(WORLD RURAL WOMEN DAY)
This Column is meant to monitor and report on issues that concerns people of the rural communities, in terms of how their development is hindered or facilitated. Rural development is a process that aims to improve the standard of living of people in rural communities.
According to Robert chambers, rural development is a strategy that enables a specific group of people, poor rural women and men, gain for themselves and their children, more of what they want and need.
It involves helping the poorest among those who seek a livelihood in rural communities, to demand and control more of the benefits of rural development. The group includes small scale farmers, tenants and the landless.
Thus the term rural development, may be used to imply any one of the above-mentioned connotations.
To avoid the ineffective floundering among the myriad definitions, we shall define rural development as a process that leads to sustainable improvement in the quality of life of rural people, especially the poor.
According to Lamin Sambou Kinteh, for rural development to be meaningful and realizable, the trinity of development must be present such as electricity, water and rural infrastructural development like roads, industries, Schools, and health facilities etc.
The Sustainable Development Goals are the blueprint to achieve a better and more sustainable future for all.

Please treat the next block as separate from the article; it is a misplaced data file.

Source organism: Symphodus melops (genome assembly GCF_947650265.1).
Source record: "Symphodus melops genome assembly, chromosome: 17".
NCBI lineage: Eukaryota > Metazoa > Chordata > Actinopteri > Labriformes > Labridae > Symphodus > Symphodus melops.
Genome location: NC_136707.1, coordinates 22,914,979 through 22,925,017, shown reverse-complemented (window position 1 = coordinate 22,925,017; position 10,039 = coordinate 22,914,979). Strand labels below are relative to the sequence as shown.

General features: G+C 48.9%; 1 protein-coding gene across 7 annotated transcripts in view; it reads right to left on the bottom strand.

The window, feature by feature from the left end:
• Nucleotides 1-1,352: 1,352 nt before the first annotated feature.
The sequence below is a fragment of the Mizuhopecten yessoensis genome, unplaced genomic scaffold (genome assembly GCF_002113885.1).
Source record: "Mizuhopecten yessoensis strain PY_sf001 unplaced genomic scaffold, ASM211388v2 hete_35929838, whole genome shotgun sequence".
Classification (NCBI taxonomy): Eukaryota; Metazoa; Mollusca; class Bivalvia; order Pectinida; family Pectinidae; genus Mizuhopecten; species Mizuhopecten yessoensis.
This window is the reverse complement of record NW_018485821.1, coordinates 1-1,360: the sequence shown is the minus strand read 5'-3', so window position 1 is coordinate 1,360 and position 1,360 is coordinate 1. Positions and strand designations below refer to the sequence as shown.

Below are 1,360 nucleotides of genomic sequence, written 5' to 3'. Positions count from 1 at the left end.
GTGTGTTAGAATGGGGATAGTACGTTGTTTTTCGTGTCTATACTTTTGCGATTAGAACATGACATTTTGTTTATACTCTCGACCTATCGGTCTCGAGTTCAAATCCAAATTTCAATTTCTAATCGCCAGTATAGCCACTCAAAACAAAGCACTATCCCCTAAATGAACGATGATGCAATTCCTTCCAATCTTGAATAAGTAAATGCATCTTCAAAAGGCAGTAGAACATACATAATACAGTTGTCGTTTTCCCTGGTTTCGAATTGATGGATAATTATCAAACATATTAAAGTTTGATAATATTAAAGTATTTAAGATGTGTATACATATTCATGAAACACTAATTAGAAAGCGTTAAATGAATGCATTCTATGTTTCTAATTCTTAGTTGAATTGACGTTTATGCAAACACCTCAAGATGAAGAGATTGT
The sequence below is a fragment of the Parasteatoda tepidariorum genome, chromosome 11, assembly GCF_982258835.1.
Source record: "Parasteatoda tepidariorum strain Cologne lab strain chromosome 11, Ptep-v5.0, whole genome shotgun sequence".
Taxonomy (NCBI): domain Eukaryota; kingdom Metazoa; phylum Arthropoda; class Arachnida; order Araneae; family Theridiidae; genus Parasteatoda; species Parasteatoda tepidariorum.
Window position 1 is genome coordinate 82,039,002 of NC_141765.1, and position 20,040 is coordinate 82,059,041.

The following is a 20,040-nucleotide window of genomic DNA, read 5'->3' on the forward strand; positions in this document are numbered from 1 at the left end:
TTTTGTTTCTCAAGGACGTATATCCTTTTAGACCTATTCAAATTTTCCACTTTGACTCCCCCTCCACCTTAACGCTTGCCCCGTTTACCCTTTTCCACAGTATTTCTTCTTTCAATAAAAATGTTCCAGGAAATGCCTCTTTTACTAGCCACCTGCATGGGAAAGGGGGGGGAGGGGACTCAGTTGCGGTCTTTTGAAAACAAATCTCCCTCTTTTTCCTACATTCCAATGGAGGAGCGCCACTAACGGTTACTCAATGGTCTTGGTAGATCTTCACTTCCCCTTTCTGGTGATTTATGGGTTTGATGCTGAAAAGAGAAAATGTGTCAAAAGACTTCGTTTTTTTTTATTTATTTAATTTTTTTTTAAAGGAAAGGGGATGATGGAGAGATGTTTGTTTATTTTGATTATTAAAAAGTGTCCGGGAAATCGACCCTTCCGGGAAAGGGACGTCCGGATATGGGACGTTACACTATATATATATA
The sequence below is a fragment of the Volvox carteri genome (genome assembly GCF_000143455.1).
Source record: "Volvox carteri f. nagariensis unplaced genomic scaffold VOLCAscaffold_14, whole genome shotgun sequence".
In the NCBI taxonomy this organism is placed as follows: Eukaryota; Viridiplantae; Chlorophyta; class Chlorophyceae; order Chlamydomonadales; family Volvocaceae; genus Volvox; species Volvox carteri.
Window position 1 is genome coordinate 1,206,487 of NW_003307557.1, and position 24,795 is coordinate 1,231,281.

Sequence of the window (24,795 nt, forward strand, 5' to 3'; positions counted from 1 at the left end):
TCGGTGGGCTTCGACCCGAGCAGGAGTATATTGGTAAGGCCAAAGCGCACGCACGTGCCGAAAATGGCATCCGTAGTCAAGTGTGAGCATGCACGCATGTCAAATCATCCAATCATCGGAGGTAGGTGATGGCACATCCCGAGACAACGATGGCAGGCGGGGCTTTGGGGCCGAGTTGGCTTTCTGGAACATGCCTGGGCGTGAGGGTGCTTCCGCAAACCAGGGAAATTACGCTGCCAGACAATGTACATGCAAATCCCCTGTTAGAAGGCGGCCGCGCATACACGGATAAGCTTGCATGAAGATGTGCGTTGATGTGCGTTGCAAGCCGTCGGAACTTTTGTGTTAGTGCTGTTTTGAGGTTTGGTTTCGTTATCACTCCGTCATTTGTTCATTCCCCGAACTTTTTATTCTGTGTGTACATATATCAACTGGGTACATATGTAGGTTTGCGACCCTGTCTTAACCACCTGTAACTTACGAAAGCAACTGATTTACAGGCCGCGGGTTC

They address the global challenges we face, including those related to poverty, inequality, climate change and environmental degradation, prosperity, peace and justice.
The Goals are interconnect and in order not to leave any behind, it is important that we achieve each Goal and target by 2030.
In this edition, we shall highlight the sixth Sustainable Development Goal which deals with Water and Sanitation.
ENSURE ACCESS TO WATER AND SANITATION FOR ALL
Clean, accessible water for all is an essential part of the world we want to live in and there is sufficient fresh water on the planet to achieve this. However, due to bad economics or poor infrastructure, millions of people including children die every year from diseases associated with inadequate water supply, sanitation and hygiene.
Water scarcity, poor water quality and inadequate sanitation negatively impact food security, livelihood choices and educational opportunities for poor families across the world. At the current time, more than 2 billion people are living with the risk of reduced access to freshwater resources and by 2050, at least one in four people is likely to live in a country affected by chronic or recurring shortages of fresh water.
Drought in specific afflicts some of the world’s poorest countries, worsening hunger and malnutrition. Fortunately, there has been great progress made in the past decade regarding drinking sources and sanitation, whereby over 90% of the world’s population now has access to improved sources of drinking water.
To improve sanitation and access to drinking water, there needs to be increased investment in management of freshwater ecosystems and sanitation facilities on a local level in several developing countries within Sub-Saharan Africa, Central Asia, Southern Asia, Eastern Asia and South-Eastern Asia.
What is the current situation in the Gambia with regard to this Sustainable Development Goal? Follow the ‘‘Life of the Rural People’’ Column for answers!!!